When you send an invoice to your customers, the VAT due must be paid to the Dutch tax authorities. If, at a later stage, it appears that the invoiced amount was not received, either in full or in part, and will also never be received, the VAT paid can be reclaimed. Under current legislation, VAT can only be reclaimed if the receivable, in full or in part, is irrecoverable. In practice, this is often the subject of debate with the Dutch tax authorities. Requests for the refund of VAT must be filed separately and the VAT cannot be reclaimed in the regular VAT returns. The government intends to simplify these rules, as well as the rules for the refund of energy tax in the case of bad debts, as of January 1, 2017.
Although the new bill is primarily a response to the wish to simplify the refund of VAT in the case of bad debts, it will also apply if full or partial payment does not take place due to the cancellation, termination or rescinding of the agreement. You should be aware of the fact that the proposed changes, despite the simplification, can have a significant impact on the manner in which your administrative processes are set up. It is therefore essential that steps are taken on time in anticipation of the proposed legislation.
The proposes changes/ simplification:
- Under current legislation, the moment of irrecoverability is often difficult to determine and subject to differences in interpretation. The new bill includes an evidentiary presumption, whereby a receivable is in any case deemed to be irrecoverable no later than one year after the date on which the payment became fully due and payable. This evidentiary presumption of one year applies to both the refund of VAT on bad debts as well as the refund of energy tax.
- The amount of the VAT refund is deducted in the VAT return for the period in which the entitlement to the refund arose. A separate refund request therefore no longer has to be filed! With regard to energy tax, it was already the case that refunds in respect of bad debts could be made in the tax return. This will not change.
- If in the case of a VAT and/or energy tax refund, full or partial payment is received at a later date, the refunded VAT and/or energy tax must be repaid. Although in current practice agreements on this are often made with the Dutch tax authorities, there is at present no legal basis for them.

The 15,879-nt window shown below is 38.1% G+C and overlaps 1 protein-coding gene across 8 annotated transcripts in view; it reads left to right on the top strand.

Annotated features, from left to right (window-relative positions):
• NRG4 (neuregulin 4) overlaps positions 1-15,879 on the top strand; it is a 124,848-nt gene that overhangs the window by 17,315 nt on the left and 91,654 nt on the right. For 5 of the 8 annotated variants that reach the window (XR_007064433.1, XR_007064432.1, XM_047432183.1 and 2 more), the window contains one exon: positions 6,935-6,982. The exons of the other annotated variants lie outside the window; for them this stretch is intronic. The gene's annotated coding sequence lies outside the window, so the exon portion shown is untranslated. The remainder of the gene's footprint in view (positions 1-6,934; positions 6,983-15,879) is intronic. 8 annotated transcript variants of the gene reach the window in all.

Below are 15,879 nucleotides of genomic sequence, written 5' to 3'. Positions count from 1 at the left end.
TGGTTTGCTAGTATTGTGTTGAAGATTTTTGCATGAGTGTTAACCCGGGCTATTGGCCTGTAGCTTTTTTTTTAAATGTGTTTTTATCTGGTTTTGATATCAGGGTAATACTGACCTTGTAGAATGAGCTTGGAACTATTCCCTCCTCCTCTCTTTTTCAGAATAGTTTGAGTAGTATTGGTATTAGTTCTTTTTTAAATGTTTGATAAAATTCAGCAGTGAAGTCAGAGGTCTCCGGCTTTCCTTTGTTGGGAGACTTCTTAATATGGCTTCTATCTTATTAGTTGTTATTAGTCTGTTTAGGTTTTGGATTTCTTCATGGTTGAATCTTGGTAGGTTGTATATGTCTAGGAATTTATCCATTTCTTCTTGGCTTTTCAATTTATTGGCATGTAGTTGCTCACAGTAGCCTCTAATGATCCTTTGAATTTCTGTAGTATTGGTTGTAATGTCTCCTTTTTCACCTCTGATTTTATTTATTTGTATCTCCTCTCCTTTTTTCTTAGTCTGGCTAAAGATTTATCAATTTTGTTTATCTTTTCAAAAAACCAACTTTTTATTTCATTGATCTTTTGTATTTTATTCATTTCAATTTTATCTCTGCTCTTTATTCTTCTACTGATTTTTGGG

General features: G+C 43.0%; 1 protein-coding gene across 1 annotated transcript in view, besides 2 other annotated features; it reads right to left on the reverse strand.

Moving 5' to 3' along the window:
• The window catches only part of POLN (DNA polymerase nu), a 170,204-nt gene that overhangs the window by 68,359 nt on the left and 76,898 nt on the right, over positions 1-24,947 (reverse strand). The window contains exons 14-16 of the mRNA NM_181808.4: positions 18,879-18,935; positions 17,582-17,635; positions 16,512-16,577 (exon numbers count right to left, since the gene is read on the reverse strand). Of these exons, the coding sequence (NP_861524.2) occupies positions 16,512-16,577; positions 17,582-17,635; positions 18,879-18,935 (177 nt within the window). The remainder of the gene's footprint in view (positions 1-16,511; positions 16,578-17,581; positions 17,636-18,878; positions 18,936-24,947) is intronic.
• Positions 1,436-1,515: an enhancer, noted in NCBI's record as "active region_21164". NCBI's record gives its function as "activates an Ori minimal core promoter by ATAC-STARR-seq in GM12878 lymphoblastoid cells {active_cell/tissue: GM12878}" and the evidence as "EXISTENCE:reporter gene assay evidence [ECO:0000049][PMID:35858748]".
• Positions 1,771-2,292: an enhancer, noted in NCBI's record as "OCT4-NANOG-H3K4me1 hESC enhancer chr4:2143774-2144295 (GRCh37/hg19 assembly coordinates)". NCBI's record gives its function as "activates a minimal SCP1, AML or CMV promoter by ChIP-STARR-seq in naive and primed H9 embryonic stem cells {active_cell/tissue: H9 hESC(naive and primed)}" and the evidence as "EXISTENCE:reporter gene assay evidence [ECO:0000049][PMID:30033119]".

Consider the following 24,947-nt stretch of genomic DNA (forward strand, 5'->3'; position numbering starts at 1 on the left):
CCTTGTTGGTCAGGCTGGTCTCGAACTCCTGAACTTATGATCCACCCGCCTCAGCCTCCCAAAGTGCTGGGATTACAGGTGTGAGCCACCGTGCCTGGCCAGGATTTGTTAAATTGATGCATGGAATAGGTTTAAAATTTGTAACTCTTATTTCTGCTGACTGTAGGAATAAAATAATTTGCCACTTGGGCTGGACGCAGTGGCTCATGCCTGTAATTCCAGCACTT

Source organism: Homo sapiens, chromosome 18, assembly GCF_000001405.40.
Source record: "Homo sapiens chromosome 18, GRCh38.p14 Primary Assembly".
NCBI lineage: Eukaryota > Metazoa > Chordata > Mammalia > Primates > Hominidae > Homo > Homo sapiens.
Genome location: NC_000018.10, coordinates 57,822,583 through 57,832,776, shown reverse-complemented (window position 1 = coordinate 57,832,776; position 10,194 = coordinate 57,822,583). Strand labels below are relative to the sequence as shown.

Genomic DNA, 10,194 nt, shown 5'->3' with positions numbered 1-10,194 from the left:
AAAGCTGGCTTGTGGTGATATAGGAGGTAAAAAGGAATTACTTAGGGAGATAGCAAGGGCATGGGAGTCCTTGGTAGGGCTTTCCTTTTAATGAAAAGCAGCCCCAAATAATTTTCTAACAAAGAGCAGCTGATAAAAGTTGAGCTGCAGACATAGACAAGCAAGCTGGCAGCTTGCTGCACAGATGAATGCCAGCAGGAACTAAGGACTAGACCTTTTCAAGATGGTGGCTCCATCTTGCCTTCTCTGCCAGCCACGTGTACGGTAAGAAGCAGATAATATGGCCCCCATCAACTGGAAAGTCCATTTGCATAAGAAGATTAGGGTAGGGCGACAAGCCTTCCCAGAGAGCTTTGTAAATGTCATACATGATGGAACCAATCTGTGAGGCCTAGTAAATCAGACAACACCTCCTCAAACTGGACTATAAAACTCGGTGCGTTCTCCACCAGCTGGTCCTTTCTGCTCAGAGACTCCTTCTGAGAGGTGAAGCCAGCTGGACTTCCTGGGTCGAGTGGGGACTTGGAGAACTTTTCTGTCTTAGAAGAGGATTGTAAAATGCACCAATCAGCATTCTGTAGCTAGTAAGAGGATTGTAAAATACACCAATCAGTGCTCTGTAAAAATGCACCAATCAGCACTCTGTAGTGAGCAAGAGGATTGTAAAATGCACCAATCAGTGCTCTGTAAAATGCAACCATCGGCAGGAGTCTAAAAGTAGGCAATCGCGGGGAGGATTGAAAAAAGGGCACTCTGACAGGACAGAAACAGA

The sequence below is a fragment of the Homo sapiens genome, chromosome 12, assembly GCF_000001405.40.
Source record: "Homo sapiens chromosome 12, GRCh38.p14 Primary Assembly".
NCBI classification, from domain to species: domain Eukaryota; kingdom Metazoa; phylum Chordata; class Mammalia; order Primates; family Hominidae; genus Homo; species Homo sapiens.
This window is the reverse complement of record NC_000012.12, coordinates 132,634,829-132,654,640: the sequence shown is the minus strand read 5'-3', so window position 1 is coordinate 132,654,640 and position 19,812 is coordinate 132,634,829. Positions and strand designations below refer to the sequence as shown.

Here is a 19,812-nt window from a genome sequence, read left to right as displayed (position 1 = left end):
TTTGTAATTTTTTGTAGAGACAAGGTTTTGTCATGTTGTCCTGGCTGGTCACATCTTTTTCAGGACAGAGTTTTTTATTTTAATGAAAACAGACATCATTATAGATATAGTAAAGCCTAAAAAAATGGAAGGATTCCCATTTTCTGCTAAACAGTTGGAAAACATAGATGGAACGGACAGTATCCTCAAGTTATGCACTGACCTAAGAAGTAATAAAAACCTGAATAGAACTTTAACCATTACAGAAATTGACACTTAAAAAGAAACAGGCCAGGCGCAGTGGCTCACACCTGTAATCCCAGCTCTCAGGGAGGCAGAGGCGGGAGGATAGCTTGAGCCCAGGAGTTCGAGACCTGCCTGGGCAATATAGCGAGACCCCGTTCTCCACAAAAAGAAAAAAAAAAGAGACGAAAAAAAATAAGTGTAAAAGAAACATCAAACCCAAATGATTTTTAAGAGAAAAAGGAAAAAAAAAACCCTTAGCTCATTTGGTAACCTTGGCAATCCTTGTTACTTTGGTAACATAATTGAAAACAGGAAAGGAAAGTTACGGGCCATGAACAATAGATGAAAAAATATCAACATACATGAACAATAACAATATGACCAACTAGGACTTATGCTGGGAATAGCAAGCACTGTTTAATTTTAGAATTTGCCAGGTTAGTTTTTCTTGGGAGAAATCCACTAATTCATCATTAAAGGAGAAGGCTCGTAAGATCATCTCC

- In the case of a transfer of receivables, the acquirer replaces the transferring supplier and/or service provider. This means that the entitlement to the refund of VAT or energy tax is also transferred to the business that acquires the receivables. The provisions on refunds and on a potential repayment obligation will therefore apply to the acquirer.
- The current legislation also contains a counterpart to the VAT refund in the case of bad debts. If VAT has been deducted by a purchaser, the VAT deduction should be corrected once it is obvious that the receivable, in full or in part, will no longer be paid. At present, this adjustment must be made no later than two years after the receivable became fully due and payable. The new bill reduces this period to one year, so that it is the same as for the refund.
- If after the VAT deduction that had previously been taken into account has been adjusted, full or partial payment is still made, an entitlement to the deduction of VAT will once again arise in that period.
With regard to current receivables, the one-year period will commence on January 1, 2017 by virtue of transitional rules.
Please note that the above changes/simplification will also apply to the refund of VAT and/or energy tax in the case of partial bad debts. With regard to VAT, the Explanatory Notes to the proposed changes explicitly state that the amount of VAT to be refunded will be calculated in proportion to the unreceived part of the previously invoiced payment. No such explicit statement is made with regard to the refund of energy tax.
The government has set August 14, 2016 as the deadline for providing input on the new bill. You can access this internet consultation via this link.
We recommend that you respond to the proposed changes/simplification via this internet consultation. We would of course be pleased to assist you with this by preparing, together with you, any response your organization may wish to make. It is also important that steps are taken on time in anticipation of the proposed new changes as of January 1, 2017, so that your administrative and tax return processes are modified on time.
Meijburg & Co’s Indirect Tax advisors can help you identify the impact of the potential changes to the law as of January 1, 2017. They can also advise you on any process modifications that need to be made and how this can best be done. Feel free to contact one of them or your regular Meijburg & Co advisor.